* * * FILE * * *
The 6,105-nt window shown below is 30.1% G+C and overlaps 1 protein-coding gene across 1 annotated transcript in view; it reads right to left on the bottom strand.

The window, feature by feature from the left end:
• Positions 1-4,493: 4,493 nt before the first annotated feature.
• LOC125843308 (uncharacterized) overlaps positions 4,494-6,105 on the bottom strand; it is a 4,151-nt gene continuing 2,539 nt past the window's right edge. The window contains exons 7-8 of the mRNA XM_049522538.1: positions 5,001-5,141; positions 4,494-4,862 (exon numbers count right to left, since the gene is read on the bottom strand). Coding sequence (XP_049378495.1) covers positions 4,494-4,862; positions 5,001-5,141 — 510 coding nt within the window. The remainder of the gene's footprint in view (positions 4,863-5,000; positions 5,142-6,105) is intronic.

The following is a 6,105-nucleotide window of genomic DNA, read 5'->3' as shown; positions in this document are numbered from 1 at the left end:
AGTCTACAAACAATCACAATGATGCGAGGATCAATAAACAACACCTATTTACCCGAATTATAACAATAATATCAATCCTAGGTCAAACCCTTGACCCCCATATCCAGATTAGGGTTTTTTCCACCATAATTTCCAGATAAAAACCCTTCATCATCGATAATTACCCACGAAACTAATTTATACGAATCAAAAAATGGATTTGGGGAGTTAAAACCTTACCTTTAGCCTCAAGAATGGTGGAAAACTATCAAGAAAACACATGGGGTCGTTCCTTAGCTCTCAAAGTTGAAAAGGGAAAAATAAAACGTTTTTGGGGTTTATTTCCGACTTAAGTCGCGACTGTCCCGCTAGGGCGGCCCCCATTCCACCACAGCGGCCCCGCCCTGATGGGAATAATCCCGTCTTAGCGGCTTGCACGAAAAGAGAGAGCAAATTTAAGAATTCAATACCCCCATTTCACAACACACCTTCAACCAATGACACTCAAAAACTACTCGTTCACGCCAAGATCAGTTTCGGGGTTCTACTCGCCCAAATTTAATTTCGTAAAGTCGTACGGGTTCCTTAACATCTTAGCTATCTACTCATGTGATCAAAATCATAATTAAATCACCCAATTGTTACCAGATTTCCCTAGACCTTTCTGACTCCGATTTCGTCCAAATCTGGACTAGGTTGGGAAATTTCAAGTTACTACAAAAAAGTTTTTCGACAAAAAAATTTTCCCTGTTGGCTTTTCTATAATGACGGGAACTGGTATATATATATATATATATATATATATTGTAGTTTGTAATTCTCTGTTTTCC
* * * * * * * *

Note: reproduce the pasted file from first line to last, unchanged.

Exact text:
The 6,105-nt window shown below is 30.1% G+C and overlaps 1 protein-coding gene across 1 annotated transcript in view; it reads right to left on the bottom strand.

The window, feature by feature from the left end:
• Positions 1-4,493: 4,493 nt before the first annotated feature.
• LOC125843308 (uncharacterized) overlaps positions 4,494-6,105 on the bottom strand; it is a 4,151-nt gene continuing 2,539 nt past the window's right edge. The window contains exons 7-8 of the mRNA XM_049522538.1: positions 5,001-5,141; positions 4,494-4,862 (exon numbers count right to left, since the gene is read on the bottom strand). Coding sequence (XP_049378495.1) covers positions 4,494-4,862; positions 5,001-5,141 — 510 coding nt within the window. The remainder of the gene's footprint in view (positions 4,863-5,000; positions 5,142-6,105) is intronic.

The following is a 6,105-nucleotide window of genomic DNA, read 5'->3' as shown; positions in this document are numbered from 1 at the left end:
AGTCTACAAACAATCACAATGATGCGAGGATCAATAAACAACACCTATTTACCCGAATTATAACAATAATATCAATCCTAGGTCAAACCCTTGACCCCCATATCCAGATTAGGGTTTTTTCCACCATAATTTCCAGATAAAAACCCTTCATCATCGATAATTACCCACGAAACTAATTTATACGAATCAAAAAATGGATTTGGGGAGTTAAAACCTTACCTTTAGCCTCAAGAATGGTGGAAAACTATCAAGAAAACACATGGGGTCGTTCCTTAGCTCTCAAAGTTGAAAAGGGAAAAATAAAACGTTTTTGGGGTTTATTTCCGACTTAAGTCGCGACTGTCCCGCTAGGGCGGCCCCCATTCCACCACAGCGGCCCCGCCCTGATGGGAATAATCCCGTCTTAGCGGCTTGCACGAAAAGAGAGAGCAAATTTAAGAATTCAATACCCCCATTTCACAACACACCTTCAACCAATGACACTCAAAAACTACTCGTTCACGCCAAGATCAGTTTCGGGGTTCTACTCGCCCAAATTTAATTTCGTAAAGTCGTACGGGTTCCTTAACATCTTAGCTATCTACTCATGTGATCAAAATCATAATTAAATCACCCAATTGTTACCAGATTTCCCTAGACCTTTCTGACTCCGATTTCGTCCAAATCTGGACTAGGTTGGGAAATTTCAAGTTACTACAAAAAAGTTTTTCGACAAAAAAATTTTCCCTGTTGGCTTTTCTATAATGACGGGAACTGGTATATATATATATATATATATATATATTGTAGTTTGTAATTCTCTGTTTTCC